Says Sue: "I'm working with someone who is tearing down an old grain elevator from Duluth that was built in the 1880s. It is made from old growth white pine and I am hoping to have the lumber reused into beds. Each bedroom will have a Japanese wabi-sabi feel from re-using old materials and finding beauty in the simplicity of it all."
The new building that will house these beds represents an even grander project for the inn. Mark and Sue have been working on a new super-energy-efficient building, which follows Green America's challenge for each of us to reduce our energy-use 50-percent in the next five years. We asked them to tell us more...
Green America: What does your business do?
Mark and Sue Edgington: We are the owners and proprietors, along with our two sons Sasha and Andre, of small Inn in Ely, Minnesota.
What makes your business "green?"
Mark and Sue Edgington: We brought our simple lifestyle with us to Ely when we bought the Adventure Inn, and we put green practices to use in running the inn.
Our rooms are cleaned with baking soda and vinegar. We use very little bleach, about 1 gal per year if that much. The laundry detergent is a very mild hypo-allergenic soap. We use a very gentle vegetable-based soap in our guest rooms that are filled in our dispensers. No throw-away amenities. Our sheets are organic cotton and we use down pillows and blankets for most of our rooms. I also have a few rooms with raw-silk comforters. Some of my sheets and the silk I have been able to purchase from members of Green America's Business Network. We also support our local businesses.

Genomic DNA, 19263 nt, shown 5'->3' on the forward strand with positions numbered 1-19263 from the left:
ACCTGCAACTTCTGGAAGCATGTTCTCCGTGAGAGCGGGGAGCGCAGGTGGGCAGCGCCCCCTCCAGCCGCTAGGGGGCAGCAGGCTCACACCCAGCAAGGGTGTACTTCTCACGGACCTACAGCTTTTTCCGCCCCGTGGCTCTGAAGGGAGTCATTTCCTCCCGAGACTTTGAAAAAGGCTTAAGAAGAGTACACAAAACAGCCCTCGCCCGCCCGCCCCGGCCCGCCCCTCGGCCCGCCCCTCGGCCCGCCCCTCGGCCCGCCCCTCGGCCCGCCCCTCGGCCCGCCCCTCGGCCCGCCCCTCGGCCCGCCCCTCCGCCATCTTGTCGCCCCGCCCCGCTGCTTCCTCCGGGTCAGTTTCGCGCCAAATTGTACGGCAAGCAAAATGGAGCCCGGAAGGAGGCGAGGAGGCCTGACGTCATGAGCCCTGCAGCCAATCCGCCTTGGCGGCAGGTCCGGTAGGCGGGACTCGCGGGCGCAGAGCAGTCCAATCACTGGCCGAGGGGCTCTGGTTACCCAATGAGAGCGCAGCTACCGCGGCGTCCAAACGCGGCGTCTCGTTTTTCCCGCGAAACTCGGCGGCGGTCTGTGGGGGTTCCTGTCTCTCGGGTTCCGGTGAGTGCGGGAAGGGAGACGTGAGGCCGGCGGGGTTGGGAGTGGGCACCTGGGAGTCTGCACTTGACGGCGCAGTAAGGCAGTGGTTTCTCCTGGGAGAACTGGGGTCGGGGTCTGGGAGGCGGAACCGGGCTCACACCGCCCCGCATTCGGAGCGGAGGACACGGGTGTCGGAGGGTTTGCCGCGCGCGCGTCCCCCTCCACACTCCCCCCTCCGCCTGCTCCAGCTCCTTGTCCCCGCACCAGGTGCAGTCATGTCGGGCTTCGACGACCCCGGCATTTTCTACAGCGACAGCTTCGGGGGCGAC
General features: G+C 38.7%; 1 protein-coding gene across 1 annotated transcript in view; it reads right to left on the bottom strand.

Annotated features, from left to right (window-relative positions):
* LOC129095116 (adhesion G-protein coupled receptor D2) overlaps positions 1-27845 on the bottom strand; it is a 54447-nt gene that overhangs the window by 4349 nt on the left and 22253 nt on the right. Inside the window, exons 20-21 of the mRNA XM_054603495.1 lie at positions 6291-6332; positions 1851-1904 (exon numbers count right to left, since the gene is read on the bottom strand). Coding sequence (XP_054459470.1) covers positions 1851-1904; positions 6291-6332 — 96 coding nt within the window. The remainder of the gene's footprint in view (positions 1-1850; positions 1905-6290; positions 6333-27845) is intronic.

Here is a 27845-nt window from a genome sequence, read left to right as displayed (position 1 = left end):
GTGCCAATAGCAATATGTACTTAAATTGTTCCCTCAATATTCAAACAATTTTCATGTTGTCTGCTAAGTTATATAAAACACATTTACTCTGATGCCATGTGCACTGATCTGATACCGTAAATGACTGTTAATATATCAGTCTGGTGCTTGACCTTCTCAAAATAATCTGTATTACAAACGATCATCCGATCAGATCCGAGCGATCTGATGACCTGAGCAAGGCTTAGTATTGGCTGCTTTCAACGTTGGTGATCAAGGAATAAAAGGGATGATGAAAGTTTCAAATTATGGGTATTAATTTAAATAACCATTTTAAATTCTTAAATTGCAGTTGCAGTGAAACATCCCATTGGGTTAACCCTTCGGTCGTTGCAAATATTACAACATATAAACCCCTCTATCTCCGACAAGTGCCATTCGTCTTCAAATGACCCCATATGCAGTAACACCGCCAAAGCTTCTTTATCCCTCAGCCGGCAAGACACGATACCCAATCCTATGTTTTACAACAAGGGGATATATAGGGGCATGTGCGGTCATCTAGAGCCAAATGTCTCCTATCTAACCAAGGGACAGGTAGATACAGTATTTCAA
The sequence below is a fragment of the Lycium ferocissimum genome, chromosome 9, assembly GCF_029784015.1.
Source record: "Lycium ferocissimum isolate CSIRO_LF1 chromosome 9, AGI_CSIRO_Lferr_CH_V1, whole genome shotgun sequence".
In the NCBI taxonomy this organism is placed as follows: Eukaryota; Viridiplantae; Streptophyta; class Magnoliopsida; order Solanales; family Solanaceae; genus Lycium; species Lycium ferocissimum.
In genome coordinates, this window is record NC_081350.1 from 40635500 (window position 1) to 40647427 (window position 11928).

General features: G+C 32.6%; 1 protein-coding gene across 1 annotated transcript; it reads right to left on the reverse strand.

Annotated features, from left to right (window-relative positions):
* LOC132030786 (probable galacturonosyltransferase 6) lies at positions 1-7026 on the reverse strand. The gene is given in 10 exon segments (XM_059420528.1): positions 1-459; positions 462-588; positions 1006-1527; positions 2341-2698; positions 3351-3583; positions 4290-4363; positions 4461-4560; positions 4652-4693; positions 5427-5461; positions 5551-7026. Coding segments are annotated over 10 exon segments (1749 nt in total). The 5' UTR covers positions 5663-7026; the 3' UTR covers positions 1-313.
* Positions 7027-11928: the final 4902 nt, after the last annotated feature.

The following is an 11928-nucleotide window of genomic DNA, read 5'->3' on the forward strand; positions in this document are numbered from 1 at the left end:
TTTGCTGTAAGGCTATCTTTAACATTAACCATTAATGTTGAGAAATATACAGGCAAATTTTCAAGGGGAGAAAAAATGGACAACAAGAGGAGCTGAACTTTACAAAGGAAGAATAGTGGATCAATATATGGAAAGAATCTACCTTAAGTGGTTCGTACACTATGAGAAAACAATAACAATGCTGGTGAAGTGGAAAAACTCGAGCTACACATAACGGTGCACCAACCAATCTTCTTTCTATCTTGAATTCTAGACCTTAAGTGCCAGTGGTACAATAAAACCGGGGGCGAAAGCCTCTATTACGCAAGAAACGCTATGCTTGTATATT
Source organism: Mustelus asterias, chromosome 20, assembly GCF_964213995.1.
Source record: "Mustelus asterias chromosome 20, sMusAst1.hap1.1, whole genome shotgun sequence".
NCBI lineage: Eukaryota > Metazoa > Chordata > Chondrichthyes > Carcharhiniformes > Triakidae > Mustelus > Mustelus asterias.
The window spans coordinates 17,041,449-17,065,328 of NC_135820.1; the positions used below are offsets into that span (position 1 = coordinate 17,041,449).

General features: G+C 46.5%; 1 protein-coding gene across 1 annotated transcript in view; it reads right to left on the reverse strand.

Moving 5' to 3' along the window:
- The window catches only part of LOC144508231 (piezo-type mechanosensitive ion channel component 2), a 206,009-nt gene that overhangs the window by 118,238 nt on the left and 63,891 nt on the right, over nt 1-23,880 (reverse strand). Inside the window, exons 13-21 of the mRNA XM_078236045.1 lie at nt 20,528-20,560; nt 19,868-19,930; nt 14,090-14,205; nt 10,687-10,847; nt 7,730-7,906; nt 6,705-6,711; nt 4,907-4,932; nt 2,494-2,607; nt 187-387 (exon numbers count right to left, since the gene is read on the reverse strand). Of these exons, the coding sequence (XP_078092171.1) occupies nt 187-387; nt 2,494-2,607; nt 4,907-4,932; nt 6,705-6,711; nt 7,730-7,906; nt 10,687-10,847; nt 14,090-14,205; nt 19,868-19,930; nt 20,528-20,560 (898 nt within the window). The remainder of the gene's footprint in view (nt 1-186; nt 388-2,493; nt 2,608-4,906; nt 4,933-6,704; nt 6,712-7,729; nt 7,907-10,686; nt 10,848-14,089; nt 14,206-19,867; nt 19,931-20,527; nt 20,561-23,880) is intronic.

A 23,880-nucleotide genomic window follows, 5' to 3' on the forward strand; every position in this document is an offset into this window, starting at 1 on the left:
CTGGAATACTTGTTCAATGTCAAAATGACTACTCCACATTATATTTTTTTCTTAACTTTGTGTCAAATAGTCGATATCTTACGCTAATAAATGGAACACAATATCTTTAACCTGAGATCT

We use no VOC paint, no formaldehyde carpeting, and of course we place a recycling bin in each room.
We hear you have a major project underway at present to make Adventure Inn even greener. True?
Mark and Sue: When we purchased this Inn we had two buildings that were energy hogs -- old building with little insulation, rattly old windows, bad wiring, moldy areas that no matter what we did to improve we could not retrofit these buildings. So we decided to tear them down and rebuild an energy-efficient building. We free-cycled our buildings and many of the local folk came and took what they could use: siding, windows, old cabinets, and so on. Amazing to see how much of the buildings could be reused. We took much of the good wood out and what went to landfill was much less than originally figured.
Our new building was designed by a green architect from the area whose goal was to reduce our total energy usage by 50-percent. We received a CERTS grant (Clean Energy Resource Teams) based out of the University of Minnesota to help towards our design.
Our design takes advantage of our southern exposure and will have 20 large thermal solar panels mounted on the roof, designed to heat our water for our guests to use and for our laundry. In the winter when our guest load is down, the excess hot water will go to heat our cement slab floor on the ground level.
Our walls are 10-inches thick and made from SIPS panels, which is excellent insullation for our cold winters. We are also installing triple pane windows with the guest rooms facing east for the morning sun. We have heat pumps to help cool the room in the summer if needed and to extract heat from the outside in the winter. The new design allows us to retrieve heat from temps down to -4F. Of course, we get much colder here so we do have a back-up boiler and will have small mounted European style radiators in each room. The building is wrapped airtight so we also will have an air exchanger to flip the air in a room quickly and quietly.
We do have a small blog on our Web site with pictures and stories about the process. It is a huge challenge in our winters to build outside and the temps have been in the -40’s this winter and the highs below zero. These men manage to continue the building process. Mark and another carpenter are building the inside.
What are some of the challenges of maintaining high standards of social and environmental responsibility?